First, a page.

Reasons To Stay Alive, by Matt Haig

This is the true story of how Matt Haig came through crisis, triumphed over a mental illness that almost destroyed him and learned to live again. Moving, funny and joyous, ‘Reasons To Stay Alive’ is more than a memoir. It is a book about making the most of your time on earth.

I have been reading this book slowly, in sections, since the middle of November, and finally near the end of January I am turning the final page. I would feel bad about how long it has taken me to finish, but as Haig himself says right at the end of the book;

“Read a book without thinking about finishing it.

Just read it.

Enjoy every word, sentence and paragraph. Don’t wish for it to end or for it to never end.”

So in the spirit of the advice in this book, I took my sweet time finishing it.

What did I think of this book?

It was honestly worth every moment that I spent reading and thinking about it. I have thought of myself as reasonably educated when it comes to emotions and mental health – I am a nurse and mortality/ difficult discussions are part and parcel of the job. I studied mental illnesses as part of my degree and have cared for more than my fair share of depressed and suicidal people, but even considering regular exposure, I gained a large amount of understanding from this honest, eloquent account of living with and managing depression and anxiety.

Perhaps because Matt Haig has a way with words that none of my patients were ever able to conjure up in the midsts of their crises? Perhaps because, as he references several times throughout the book, hindsight is a wonderful thing. Or perhaps because of the many different approaches he takes throughout the book to express a rounded understanding of both being depressed and being with a depressed person.

I also love his voice, and the way that he explains things to you. The difficulty in reading this book was not in needing to concentrate on the words, it was on having time to actually think about what was being said. This is part of why I dipped in and out of it, and why I have sent so many pictures to friends over WhatsApp with instructions to read this book.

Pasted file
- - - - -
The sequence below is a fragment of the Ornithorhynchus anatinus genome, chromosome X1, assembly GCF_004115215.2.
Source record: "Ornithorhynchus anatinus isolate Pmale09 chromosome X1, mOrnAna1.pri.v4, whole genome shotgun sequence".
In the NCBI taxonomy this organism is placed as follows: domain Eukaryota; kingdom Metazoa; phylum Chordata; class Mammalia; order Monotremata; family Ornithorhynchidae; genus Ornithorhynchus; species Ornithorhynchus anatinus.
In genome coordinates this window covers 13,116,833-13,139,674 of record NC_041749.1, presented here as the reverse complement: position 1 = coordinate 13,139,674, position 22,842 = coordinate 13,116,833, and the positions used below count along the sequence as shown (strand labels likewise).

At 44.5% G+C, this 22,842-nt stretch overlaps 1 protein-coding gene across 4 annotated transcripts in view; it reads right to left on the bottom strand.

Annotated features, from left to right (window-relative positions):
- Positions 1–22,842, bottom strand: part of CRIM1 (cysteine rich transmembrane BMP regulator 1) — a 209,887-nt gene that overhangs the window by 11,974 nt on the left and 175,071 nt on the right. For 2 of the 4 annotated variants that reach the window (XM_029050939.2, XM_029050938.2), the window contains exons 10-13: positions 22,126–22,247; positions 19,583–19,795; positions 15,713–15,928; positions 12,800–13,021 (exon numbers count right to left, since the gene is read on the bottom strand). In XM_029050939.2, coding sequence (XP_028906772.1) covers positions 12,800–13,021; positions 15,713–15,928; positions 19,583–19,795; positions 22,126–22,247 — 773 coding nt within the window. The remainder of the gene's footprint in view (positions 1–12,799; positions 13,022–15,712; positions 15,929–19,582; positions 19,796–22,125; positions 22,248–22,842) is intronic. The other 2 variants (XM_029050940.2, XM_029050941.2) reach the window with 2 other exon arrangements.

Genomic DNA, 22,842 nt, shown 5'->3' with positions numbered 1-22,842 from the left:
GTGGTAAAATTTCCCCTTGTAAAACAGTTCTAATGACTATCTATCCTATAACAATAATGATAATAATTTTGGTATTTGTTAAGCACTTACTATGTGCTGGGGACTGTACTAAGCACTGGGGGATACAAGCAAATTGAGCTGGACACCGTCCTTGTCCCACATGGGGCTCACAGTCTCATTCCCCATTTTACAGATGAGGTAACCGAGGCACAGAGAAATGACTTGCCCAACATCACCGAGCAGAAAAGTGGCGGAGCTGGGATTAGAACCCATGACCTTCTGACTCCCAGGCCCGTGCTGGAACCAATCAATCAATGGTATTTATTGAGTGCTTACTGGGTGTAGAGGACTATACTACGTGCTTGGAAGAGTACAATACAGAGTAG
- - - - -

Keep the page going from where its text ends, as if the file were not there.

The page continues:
Why is it relevant to you?

On the back of the book, Rev. Richard Coles is cited as saying “Brilliant…. should be on prescription”, which I must wholeheartedly agree with. If I had anything to do with the school and university reading lists I would be putting this book at the top. While we as a society are significantly better at acknowledging mental illnesses we are still abysmal at knowing what to do about them.

A fellow book blogger recently commented on Twitter that people are really supportive of people who have successfully fought through a difficult patch with their mental health, but don’t seem able to step in and discuss it when you are in the midst of that crisis. Part of what I love about this book is how truly applicable it is to people who are not, nor have been depressed. We all know somebody who is anxious or depressed – I’m not convinced that we all have the understanding or tools to really truly help.

One of my favourite sections in the book, the one that I have thrust under the noses of my friends and family the most, is ‘Things that people say to depressives that they don’t say in other life-threatening situations’. I wont quote it – I’ll leave you the joy of discovery. There is advice for how to help yourself, and also how to help others. I strongly believe that everyone needs to read this section (the whole book to be honest, but specifically this), along with the section on why depression is so hard to understand.

This book is not a magic wand, in much the same way that a pen will not write a book by itself. However understanding is an important tool, much like compassion and empathy, and I thought that this book was insightful, informative and approached the topic in bite-sized, manageable and comprehendable way. Non-fiction can be a bit daunting sometimes, but bear in mind that this is the author of ‘The Midnight Library’, and ‘A Boy Called Christmas’ – you are in safe hands.

If the author himself ever reads this review, I really want to say I read what you wrote, it wasn’t all for nothing. Thank You.

Published by BeckyBookBlog

My name is Becky and I run a blog about Books

3 thoughts on “Reasons To Stay Alive, by Matt Haig

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